Hundreds of Ford drivers have recently complained about losing valuables after identical break-ins to their cars they blame on poor security features.
Hundreds of Ford drivers have recently complained about losing valuables after identical break-ins to their cars they blame on poor security features.

Ford models hit by car lock crisis

By Tebogo Monama Time of article published Apr 18, 2019

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Johannesburg - From burning Kugas to easy access is the latest collision crisis between Ford Motor Company and clients reeling from having valuables stolen from their cars.

Hundreds of Ford drivers have recently complained about losing valuables after identical break-ins to their cars they blame on poor security features.

In the latest incident, Ford Fiesta owner Briony Simon this week circulated pictures on social media captioned: “Centurion Mall underground parking, all 3 of us hit on Friday night. Laptops, prescription glasses, bags, etc, stolen from our boots.”

Simon claimed Ford was aware of the problem but wanted to charge a minimum R5000 for each break-in.

In 2017, Ford was forced to recall more than 7000 Ford Kugas in South Africa after these models were mysteriously catching fire while in motion.

This time it is the locks of several Fiesta and EcoSport models that have been targeted by burglars. Owners claim the cars’ locks are easy to pick and have led to their valuables such as laptops and handbags being stolen in seconds from the cars.

Furious owners have taken to social media to give personal accounts of their ordeals and the fact that once the locks are picked, the alarm does not go off.

Disgruntled car owners have even started a Facebook group to share their stories called: “My Ford was broken into South Africa.” The group has nearly 5000 members.

One owner, Lethabo Mashishi, said she parked her car at Mall of Africa.

“I went there to buy groceries and when I came back after about two hours, I found that the car was broken into.”

OTHER pictures posted on the Facebook page, My Ford was broken into South Africa.

Luckily, she said, there were no valuables in the car but the incident was unnerving. “The worst thing is that the alarm doesn’t go off when they open the car.”

Pearl Ndlazi’s Ford EcoSport was hit twice and she said she had lost faith in the brand.

“The last time I was at a mall I went in to a pharmacy for less than five minutes. When I came out I saw a man walk away from my car with my wallet.”

When she tried opening the car door, the key lock cover fell off. Her wallet and laptop were gone. A Ford Fiesta parked next to her was also broken into.

“When I went to Ford they said I could remove the two pins in the lock but if I do that then insurance won’t cover me any more. I was thinking of upgrading to a Ford Everest but would rather wait because it seems all their cars have problems,” Ndlazi said.

Joburg-based inventor Matthew Parker said he has been fixing the car locks for the past seven months. This year alone, Parker said, he had reinforced 200 Ford vehicles.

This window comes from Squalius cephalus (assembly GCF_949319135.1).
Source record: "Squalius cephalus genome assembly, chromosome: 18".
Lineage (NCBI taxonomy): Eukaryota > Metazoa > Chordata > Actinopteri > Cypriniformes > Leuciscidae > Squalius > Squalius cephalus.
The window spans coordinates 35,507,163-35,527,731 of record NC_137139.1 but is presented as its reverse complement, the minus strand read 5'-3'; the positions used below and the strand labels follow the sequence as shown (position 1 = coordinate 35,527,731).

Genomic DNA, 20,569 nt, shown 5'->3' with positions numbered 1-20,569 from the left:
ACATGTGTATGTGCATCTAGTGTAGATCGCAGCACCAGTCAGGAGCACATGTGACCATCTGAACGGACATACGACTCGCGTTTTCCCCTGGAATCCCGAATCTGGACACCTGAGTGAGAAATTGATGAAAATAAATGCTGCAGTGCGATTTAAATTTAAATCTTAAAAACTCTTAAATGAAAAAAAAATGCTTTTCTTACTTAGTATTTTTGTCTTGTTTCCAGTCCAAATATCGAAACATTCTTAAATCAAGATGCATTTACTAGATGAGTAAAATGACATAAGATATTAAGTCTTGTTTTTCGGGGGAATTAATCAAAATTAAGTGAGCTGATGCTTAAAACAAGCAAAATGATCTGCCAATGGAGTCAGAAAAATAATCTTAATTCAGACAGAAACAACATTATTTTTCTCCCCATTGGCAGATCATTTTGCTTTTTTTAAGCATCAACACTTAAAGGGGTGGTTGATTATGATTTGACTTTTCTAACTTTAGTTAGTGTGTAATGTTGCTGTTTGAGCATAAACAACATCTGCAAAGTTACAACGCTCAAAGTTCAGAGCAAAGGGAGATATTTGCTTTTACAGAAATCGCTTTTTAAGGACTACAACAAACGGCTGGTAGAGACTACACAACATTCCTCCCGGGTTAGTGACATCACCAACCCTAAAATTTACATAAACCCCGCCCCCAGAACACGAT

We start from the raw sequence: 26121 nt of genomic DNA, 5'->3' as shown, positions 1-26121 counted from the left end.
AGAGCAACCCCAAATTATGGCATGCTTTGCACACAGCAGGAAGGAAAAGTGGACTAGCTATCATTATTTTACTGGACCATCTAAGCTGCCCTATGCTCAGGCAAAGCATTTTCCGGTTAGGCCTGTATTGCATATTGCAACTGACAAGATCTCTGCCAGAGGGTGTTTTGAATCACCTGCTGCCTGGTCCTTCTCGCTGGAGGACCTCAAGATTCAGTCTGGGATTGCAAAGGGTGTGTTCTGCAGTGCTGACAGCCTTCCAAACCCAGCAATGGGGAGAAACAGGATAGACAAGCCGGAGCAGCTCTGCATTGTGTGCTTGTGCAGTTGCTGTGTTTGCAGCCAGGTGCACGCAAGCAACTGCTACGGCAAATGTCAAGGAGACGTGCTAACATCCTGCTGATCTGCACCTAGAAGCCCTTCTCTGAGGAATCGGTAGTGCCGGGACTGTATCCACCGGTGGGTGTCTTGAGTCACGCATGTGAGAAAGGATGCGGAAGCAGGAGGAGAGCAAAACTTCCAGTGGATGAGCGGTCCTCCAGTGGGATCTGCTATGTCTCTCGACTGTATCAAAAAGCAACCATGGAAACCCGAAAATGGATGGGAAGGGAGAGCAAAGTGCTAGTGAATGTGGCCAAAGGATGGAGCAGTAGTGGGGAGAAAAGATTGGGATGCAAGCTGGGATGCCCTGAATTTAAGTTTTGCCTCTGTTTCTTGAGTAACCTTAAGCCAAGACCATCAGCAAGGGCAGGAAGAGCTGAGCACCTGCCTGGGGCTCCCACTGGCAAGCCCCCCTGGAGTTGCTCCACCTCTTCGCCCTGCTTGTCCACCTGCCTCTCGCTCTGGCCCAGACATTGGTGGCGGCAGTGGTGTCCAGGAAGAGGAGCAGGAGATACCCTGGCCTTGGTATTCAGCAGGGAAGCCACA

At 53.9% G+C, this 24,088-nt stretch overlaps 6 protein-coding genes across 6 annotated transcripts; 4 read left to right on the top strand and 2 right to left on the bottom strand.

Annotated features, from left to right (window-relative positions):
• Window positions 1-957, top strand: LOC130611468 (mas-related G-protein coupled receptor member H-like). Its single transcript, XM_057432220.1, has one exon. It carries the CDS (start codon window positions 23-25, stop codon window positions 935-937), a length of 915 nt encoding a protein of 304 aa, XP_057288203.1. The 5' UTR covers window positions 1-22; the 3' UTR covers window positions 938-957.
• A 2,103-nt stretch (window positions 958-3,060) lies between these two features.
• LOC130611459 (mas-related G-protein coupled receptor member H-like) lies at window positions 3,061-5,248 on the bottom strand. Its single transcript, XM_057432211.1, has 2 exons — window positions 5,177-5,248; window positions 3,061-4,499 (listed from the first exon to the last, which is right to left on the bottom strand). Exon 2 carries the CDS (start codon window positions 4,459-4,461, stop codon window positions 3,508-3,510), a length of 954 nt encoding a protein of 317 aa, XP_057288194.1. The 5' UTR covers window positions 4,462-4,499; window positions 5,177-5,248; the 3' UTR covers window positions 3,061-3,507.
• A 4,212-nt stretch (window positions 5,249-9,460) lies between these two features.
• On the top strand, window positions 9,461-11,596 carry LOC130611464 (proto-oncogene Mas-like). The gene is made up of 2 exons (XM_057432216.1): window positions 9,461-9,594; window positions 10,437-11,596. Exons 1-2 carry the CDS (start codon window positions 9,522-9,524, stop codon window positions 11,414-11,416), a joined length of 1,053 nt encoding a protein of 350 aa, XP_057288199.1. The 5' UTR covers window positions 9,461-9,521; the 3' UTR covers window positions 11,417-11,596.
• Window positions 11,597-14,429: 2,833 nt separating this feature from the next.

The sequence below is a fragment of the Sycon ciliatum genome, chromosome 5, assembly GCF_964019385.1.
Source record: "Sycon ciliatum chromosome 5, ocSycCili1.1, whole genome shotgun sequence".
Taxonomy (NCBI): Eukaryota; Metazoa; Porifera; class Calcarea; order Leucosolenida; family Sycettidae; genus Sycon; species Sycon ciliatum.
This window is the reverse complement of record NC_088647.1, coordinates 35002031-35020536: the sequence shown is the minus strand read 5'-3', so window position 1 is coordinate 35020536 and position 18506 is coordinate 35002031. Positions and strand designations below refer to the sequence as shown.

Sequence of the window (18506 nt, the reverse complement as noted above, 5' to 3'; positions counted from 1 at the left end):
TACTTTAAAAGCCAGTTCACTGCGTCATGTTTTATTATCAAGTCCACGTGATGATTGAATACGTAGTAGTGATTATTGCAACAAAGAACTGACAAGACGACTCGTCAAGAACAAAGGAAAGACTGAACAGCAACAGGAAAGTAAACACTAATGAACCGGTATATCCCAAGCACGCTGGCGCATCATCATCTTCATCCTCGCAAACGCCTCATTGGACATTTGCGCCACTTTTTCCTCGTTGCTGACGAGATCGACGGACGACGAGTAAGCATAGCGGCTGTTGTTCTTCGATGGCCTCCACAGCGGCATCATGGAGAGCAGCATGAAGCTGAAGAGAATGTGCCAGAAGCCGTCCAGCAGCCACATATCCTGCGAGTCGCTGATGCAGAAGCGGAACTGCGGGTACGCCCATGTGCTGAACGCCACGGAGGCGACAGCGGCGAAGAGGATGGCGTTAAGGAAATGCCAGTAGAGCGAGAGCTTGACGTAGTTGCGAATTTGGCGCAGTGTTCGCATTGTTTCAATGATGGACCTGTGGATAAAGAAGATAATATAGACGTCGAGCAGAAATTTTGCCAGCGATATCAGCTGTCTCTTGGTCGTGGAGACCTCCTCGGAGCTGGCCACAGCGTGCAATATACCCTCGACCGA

On Tuesday alone, he dealt with 12 people who needed their locks changed. He charges about R500 for the job.

The lock complies with the correct standards but the guys use a tool that puts stress on the lock. When they use that tool, all the locks open on the Ford and the alarm doesn’t go off. I don’t know why,” he said.

Parker said the problem occurs mostly in the Fiesta, Focus, Ranger and Figo.

“I have a special tool that takes the lock out and remove the two pins that are placed in the lock. Once you do that if they ever try to use that tool there is nothing to turn in the lock any more.

“They can’t break in. I then put a cover plate on so they can see the lock has been changed.”

Parker’s car has been modified in the same manner for the past 14 months.

Some of the posts on the Facebook page show people abandoning the Ford brand because of the break-ins.

Jonas Barausse wrote: “Found the perfect solution. All the best guys but this group has more than doubled in the three months since I joined.

“And having my boot cleaned out three times in six months (two of those times less than 24 hours apart) was all the sign I needed. Turns out Subaru and Mitsubishi don’t even feature on the stat lists for most stolen and hijacked cars in SA. Went with the latter. Really did love my Ford but it wasn’t worth it.”

Another user Liezel Booysen said: “My Daughter drives a Ford Ecosport Titanium. They broke into it last week Monday (April 8) in Pretoria. They stole everything out of the boot: laptop, study material, clothes. She is only 19 and this is her first car. She is heartbroken!”

Several owners who have complained to the company posted their responses on the Facebook page.

All seem to have received a standard response from the customer relations department stating that the company uses Level 4 locks as per the legal requirements.

“We appreciate that you have a higher expectation for this feature and in recognition of this we will raise this back to our design community to ask for their assistance to improve the design going forward.”

The letter continued that the complaint would be logged with the global design team.

Ford spokesperson Minesh Bhagaloo said customer’s safety and security was important to the company. 

“Our team of security engineers and crime-prevention specialists continuously investigate ways that vehicles are being targeted, and with this information assess whether there are additional deterrence enhancements we can make to our vehicles in response.

“We can confirm that additional security solutions are currently being investigated for previous-generation Fiesta and EcoSport owners.”

The Star

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